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The Number of Funds Considering ESG Explodes in 2019

Nearly 500 funds added ESG criteria to their prospectuses for the year.

The number of actively managed funds adding environmental, social, and governance criteria to their prospectuses exploded in 2019. These are not what I consider to be full-fledged sustainable investments. They are otherwise conventional funds that now say they consider ESG factors in their investment process. I call them "ESG Consideration" funds.

Source: Morningstar.

After a few funds added ESG language to their prospectuses in 2016 and 2017, the trend took off in 2018 when more than 50 funds did so. Then in 2019, nearly 500 funds added ESG language to their prospectuses.

Asset managers that did so across all or substantial portions of their fund lineups in 2019 included BMO (26 funds), ClearBridge (19), Eaton Vance (77), MFS (67), and Franklin Templeton (20).

Overall, as reported in the recent Sustainable Funds U.S. Landscape Report, there were 564 ESG Consideration funds with $933 billion in assets under management at the end of 2019. Twenty-three of the funds have more than $1 billion in assets. Most (302) are equity funds, spanning U.S., international developed, and emerging markets. But another 223 are fixed-income funds and the balance a smattering of allocation, commodities, and convertibles funds.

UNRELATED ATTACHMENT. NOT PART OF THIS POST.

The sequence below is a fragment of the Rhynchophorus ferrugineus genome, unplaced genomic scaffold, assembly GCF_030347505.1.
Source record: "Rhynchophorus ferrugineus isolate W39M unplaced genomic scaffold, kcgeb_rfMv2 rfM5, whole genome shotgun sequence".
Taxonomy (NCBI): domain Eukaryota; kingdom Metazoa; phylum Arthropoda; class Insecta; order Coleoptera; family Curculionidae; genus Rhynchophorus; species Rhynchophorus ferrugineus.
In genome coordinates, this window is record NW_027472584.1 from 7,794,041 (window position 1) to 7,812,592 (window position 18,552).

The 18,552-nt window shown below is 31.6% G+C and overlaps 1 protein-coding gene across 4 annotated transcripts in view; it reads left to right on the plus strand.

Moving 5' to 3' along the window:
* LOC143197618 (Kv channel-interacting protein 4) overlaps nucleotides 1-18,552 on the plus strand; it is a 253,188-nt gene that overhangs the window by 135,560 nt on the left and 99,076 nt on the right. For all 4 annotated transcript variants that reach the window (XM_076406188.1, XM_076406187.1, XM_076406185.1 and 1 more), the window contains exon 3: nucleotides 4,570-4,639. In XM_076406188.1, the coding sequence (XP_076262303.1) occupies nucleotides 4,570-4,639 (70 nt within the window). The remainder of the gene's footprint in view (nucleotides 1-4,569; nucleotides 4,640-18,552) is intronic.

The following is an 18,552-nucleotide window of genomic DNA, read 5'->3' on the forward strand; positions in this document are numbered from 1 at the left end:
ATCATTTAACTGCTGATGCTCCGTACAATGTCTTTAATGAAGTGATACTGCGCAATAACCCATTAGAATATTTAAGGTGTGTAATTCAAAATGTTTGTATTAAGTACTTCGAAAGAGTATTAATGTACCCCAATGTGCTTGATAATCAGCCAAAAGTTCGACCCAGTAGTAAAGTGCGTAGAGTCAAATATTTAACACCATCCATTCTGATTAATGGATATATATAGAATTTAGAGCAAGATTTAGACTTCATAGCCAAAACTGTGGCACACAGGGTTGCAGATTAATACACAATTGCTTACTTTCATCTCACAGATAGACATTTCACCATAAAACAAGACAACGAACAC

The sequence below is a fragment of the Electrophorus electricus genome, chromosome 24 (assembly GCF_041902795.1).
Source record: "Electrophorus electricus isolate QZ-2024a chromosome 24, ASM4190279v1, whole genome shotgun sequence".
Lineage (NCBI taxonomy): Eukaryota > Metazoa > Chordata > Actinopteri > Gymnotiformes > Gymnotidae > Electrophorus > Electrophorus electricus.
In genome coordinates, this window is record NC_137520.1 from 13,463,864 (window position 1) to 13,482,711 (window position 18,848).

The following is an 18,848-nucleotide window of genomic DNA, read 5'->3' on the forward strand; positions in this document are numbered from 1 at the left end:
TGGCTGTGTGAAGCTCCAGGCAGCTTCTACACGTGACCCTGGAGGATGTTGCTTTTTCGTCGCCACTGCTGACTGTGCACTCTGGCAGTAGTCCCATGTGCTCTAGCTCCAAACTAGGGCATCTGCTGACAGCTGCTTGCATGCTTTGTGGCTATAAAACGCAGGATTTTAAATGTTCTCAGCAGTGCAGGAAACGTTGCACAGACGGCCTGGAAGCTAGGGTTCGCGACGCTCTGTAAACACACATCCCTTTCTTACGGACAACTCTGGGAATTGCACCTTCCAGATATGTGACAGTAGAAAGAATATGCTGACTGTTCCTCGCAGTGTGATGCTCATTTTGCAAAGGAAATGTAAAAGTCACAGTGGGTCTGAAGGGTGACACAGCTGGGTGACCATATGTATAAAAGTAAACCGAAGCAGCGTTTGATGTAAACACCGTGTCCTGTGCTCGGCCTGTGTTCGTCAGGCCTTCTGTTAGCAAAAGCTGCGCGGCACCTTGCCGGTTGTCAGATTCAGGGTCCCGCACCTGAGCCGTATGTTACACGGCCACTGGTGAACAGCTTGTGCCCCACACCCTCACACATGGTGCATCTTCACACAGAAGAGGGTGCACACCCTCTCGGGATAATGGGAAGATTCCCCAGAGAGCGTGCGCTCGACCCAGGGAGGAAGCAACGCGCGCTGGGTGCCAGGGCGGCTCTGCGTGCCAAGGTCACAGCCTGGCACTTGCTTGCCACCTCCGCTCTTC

Why Is This Happening? The explosive growth of funds considering ESG reflects the now widespread recognition among asset managers of the materiality of ESG factors in evaluating investments, the greater capacity of asset managers to evaluate ESG factors through increased analytical resources and personnel, and, no doubt, a desire on the part of asset managers to signal their ESG awareness to end investors.

The view that ESG factors are relevant to all investments has become increasingly mainstream, as illustrated by the CFA Institute's position statement, released in 2018: "The CFA Institute encourages all investment professionals to consider ESG factors, where relevant, as an important part of the analytical and investment decision-making process, regardless of investment style, asset class, or investment approach." Moreover, the CFA Institute's view is that factoring ESG into the investment process "is consistent with a manager's fiduciary duty to consider all relevant information and material risks in investment analysis and decision-making."

What Does It Mean for These Funds? Adding a line in the prospectus about ESG does not fundamentally change these funds' overall investment processes. But it does formally convey to investors that the funds may use ESG to inform their investment decisions.

Unlike fully committed sustainable funds, ESG Consideration funds do not apply ESG criteria to every investment decision. ESG is not central to their strategies at either the security-selection or portfolio-construction stage. These funds typically do not use any exclusionary screens, impact analysis, or shareholder engagement as a formal part of their process. They are best thought of simply as funds that consider ESG information to be relevant to a thorough investment process.